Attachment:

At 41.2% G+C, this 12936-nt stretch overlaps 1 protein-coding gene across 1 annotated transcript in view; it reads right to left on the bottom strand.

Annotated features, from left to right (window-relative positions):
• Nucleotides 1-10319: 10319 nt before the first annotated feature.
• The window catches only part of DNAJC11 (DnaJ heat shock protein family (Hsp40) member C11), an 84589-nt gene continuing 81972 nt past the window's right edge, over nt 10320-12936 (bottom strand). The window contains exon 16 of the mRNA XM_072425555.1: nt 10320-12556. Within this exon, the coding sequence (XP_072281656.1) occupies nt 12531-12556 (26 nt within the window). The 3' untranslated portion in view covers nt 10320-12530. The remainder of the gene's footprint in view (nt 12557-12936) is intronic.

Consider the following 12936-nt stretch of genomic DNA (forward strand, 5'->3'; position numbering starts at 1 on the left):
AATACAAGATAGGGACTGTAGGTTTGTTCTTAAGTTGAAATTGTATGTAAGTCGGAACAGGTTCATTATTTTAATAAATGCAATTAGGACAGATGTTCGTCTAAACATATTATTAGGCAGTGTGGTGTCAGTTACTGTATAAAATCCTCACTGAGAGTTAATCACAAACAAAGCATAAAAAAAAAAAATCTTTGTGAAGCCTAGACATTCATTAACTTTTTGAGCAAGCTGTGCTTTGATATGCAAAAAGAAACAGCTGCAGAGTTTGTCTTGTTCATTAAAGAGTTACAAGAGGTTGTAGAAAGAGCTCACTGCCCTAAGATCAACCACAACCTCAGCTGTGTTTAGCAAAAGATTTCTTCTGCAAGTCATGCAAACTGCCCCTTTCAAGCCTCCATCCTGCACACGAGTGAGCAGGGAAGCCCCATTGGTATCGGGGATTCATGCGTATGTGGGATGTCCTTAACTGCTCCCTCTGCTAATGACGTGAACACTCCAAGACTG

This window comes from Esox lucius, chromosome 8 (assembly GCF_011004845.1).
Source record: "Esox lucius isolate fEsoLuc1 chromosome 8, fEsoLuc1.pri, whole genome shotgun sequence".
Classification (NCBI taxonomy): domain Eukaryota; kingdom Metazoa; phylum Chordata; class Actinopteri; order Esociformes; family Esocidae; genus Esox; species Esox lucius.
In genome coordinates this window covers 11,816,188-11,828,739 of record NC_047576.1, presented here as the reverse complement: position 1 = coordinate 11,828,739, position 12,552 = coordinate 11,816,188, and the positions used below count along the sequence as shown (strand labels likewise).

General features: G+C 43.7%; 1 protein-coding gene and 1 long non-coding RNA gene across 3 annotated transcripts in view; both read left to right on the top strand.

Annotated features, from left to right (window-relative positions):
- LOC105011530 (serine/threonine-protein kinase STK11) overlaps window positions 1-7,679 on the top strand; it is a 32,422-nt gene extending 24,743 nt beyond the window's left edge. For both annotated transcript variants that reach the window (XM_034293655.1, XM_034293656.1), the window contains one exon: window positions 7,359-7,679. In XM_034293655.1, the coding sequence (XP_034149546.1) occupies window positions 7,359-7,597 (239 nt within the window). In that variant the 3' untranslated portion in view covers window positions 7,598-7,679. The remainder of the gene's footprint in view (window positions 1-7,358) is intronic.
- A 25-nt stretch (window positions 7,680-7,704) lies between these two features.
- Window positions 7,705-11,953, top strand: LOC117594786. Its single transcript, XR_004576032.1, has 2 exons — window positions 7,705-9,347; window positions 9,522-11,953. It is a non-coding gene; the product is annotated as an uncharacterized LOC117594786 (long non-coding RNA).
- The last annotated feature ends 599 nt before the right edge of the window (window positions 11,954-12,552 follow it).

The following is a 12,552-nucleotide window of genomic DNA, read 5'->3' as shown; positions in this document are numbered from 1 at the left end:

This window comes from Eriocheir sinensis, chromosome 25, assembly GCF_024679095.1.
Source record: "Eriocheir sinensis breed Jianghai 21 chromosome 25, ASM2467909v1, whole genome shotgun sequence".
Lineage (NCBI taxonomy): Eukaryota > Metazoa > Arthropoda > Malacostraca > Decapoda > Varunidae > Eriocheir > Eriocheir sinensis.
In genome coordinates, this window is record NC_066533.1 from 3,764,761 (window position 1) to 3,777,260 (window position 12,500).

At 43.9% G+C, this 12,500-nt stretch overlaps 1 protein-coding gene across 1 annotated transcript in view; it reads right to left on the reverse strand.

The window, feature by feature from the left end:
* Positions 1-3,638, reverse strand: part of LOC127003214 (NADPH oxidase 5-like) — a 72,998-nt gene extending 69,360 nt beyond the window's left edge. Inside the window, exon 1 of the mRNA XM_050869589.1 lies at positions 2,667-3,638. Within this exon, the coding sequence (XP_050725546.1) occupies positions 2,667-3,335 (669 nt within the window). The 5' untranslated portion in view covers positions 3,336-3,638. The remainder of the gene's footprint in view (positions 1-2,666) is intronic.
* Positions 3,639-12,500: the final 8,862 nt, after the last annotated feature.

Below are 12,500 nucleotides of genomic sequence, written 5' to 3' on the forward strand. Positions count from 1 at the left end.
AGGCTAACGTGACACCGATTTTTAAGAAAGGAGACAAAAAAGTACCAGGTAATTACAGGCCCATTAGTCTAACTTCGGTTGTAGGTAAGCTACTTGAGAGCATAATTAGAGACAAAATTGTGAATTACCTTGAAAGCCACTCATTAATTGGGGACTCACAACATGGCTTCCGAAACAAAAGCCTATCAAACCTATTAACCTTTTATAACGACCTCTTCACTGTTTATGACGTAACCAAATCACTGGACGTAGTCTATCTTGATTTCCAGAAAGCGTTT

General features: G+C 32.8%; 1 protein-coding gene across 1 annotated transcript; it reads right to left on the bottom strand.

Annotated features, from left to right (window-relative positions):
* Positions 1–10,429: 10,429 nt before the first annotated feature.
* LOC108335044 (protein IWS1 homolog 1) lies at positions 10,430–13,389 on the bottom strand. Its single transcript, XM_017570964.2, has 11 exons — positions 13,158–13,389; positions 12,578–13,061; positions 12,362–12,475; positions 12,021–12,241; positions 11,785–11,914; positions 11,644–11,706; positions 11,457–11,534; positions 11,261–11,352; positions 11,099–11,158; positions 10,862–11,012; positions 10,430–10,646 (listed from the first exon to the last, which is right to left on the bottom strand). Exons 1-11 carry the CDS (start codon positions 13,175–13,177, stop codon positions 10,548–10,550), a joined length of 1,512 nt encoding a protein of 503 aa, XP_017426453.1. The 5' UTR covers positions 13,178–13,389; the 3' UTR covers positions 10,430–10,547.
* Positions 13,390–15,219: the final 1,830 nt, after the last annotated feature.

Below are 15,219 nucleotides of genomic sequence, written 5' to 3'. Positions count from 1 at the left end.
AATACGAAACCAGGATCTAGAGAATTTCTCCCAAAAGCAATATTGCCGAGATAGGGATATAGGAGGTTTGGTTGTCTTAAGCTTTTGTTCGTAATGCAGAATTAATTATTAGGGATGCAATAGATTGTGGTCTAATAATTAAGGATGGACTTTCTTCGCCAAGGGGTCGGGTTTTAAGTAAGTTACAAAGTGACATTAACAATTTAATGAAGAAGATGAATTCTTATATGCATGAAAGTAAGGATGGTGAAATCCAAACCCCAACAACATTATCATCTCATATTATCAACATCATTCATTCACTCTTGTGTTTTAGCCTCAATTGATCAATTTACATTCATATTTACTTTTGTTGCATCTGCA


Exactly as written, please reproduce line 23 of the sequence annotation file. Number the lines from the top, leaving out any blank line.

The window, feature by feature from the left end: